Parenting is not an exact science. Parents often learn as they go, making the decisions they feel are best for their children. Your parenting style may have an influence on the way your children behave. The parenting style descriptions established by Diana Baumrind in 1966 are still often used today. A fourth category describes less involved parents. You may fall into one distinct category or you may find yourself pulling from more than one category.
Authoritarian parenting revolves around rigid rules and expectations for behavior. Parents using the authoritarian style expect their children to follow demands without argument or explanation. The child is expected to obey simply because her parent gave the order. Authoritarian parents are often thought to rule the house with little warmth or compassion. This parenting style focuses more on punishments for bad behavior than praise for positive behavior. Children of authoritarian parents often tend to be obedient and efficient in their tasks. They may not be as happy or self confident as other people. A child with authoritarian parents may have difficulty thinking for himself because all decisions have been dictated to him by his parents. These children may not feel a strong connection to their parents.
Permissive parents allow their children a great deal of control in the rules. The child is allowed to regulate his actions with very few rules set by the parents. Routines and clear boundaries for the child are often missing in permissive parenting. Most behaviors are accepted in a loving and warm manner by the parents. Children are often given lots of choices without guidance on how to make the best decision. Permissive parenting may lead to children with poor decision-making skills. They may have difficulty with authority. These children may not perform as well in school and may have difficulty regulating themselves.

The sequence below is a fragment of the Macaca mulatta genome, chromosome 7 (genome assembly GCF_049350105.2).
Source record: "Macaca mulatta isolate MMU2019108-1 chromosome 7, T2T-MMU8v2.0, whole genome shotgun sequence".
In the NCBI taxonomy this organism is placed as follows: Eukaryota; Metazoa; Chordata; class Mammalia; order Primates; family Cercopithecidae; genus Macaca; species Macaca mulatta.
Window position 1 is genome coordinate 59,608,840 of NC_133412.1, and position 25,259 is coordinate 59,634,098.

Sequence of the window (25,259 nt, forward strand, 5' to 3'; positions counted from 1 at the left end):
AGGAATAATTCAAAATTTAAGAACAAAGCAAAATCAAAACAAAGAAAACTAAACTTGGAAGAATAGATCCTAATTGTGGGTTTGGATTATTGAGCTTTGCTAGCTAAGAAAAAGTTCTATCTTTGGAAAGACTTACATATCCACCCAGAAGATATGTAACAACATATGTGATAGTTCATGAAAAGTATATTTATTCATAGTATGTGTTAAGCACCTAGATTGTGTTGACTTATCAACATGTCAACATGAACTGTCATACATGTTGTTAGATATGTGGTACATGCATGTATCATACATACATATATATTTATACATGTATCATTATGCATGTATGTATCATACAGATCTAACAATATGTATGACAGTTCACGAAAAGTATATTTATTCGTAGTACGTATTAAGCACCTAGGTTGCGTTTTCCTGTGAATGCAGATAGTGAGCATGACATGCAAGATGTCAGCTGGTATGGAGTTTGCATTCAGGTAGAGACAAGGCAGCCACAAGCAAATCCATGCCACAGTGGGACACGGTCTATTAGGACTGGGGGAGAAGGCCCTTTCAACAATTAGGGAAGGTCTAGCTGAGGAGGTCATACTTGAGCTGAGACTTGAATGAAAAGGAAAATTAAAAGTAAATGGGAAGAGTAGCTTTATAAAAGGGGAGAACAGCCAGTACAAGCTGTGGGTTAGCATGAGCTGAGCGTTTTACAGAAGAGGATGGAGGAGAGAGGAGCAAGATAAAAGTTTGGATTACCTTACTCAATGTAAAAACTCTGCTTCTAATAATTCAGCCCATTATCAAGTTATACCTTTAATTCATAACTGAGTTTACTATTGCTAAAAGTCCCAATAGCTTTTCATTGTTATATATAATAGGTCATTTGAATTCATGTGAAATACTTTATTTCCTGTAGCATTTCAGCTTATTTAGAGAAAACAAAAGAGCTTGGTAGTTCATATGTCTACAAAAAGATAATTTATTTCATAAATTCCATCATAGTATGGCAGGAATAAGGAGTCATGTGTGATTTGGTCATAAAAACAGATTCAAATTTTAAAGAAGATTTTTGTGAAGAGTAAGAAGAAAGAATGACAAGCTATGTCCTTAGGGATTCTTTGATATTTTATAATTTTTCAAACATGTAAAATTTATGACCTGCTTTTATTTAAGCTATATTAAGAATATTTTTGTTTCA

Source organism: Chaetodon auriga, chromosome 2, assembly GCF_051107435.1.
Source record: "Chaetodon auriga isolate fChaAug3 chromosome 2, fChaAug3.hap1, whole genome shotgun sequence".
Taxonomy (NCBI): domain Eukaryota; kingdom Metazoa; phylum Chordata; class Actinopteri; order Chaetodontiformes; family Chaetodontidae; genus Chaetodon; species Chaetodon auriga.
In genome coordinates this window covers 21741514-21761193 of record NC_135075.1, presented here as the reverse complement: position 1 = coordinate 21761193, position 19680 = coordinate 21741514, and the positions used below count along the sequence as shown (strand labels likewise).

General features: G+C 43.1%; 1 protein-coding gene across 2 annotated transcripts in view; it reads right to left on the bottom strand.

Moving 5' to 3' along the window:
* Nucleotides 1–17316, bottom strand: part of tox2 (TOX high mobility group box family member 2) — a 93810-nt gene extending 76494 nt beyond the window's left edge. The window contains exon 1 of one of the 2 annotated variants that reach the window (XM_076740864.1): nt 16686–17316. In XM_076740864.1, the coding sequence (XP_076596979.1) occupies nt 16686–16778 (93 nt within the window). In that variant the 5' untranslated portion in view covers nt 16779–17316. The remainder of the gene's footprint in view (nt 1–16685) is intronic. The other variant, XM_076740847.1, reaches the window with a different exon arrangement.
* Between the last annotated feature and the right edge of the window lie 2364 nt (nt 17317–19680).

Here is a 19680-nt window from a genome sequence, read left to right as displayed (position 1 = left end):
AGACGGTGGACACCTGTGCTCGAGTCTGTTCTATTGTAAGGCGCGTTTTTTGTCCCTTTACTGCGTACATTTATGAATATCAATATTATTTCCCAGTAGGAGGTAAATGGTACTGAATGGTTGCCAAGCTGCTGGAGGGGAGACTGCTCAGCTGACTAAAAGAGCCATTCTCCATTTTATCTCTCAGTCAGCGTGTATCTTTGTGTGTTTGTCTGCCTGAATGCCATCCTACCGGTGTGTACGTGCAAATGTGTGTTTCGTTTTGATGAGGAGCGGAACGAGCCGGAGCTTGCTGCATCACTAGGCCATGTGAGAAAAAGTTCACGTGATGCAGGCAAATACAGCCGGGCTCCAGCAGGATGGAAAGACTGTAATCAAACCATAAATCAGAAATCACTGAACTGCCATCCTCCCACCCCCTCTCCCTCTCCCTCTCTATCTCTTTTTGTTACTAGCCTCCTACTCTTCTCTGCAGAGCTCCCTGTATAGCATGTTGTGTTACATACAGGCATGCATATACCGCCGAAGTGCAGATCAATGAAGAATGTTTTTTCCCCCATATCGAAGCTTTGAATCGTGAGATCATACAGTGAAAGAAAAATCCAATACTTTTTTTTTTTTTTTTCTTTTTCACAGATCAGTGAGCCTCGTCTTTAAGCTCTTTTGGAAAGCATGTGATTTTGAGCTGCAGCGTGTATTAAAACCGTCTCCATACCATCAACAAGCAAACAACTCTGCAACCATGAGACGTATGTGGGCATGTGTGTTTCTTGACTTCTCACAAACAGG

Authoritative parenting, also called democratic parenting, blends aspects of both the authoritarian and permissive parenting styles. Children are given clear expectations for behavior. The parent will often explain the reasoning behind these expectations. Children are monitored to ensure they are following the standards set by the parents. Authoritative parents tend to be warm and loving toward their children. They often try to reinforce positive behaviors rather than only focusing on bad behaviors. Children are allowed to make decisions, but the options are based on the child’s abilities. The parent will take time to teach her child to make good decisions. Children raised by authoritative parents tend to have more confidence and exhibit self-control. They are often more emotionally mature and feel that they can achieve things on their own.
An uninvolved parent will likely meet the child’s basic needs but provide little else to the child. This parenting style is characterized by a general detachment from the child, her life and her interests. Uninvolved parents are often not responsive to their children and offer little communication with them. Uninvolved parenting may lead to children with little self-control and low self-esteem. They may have difficulty with relationships and may exhibit aggressive behavior.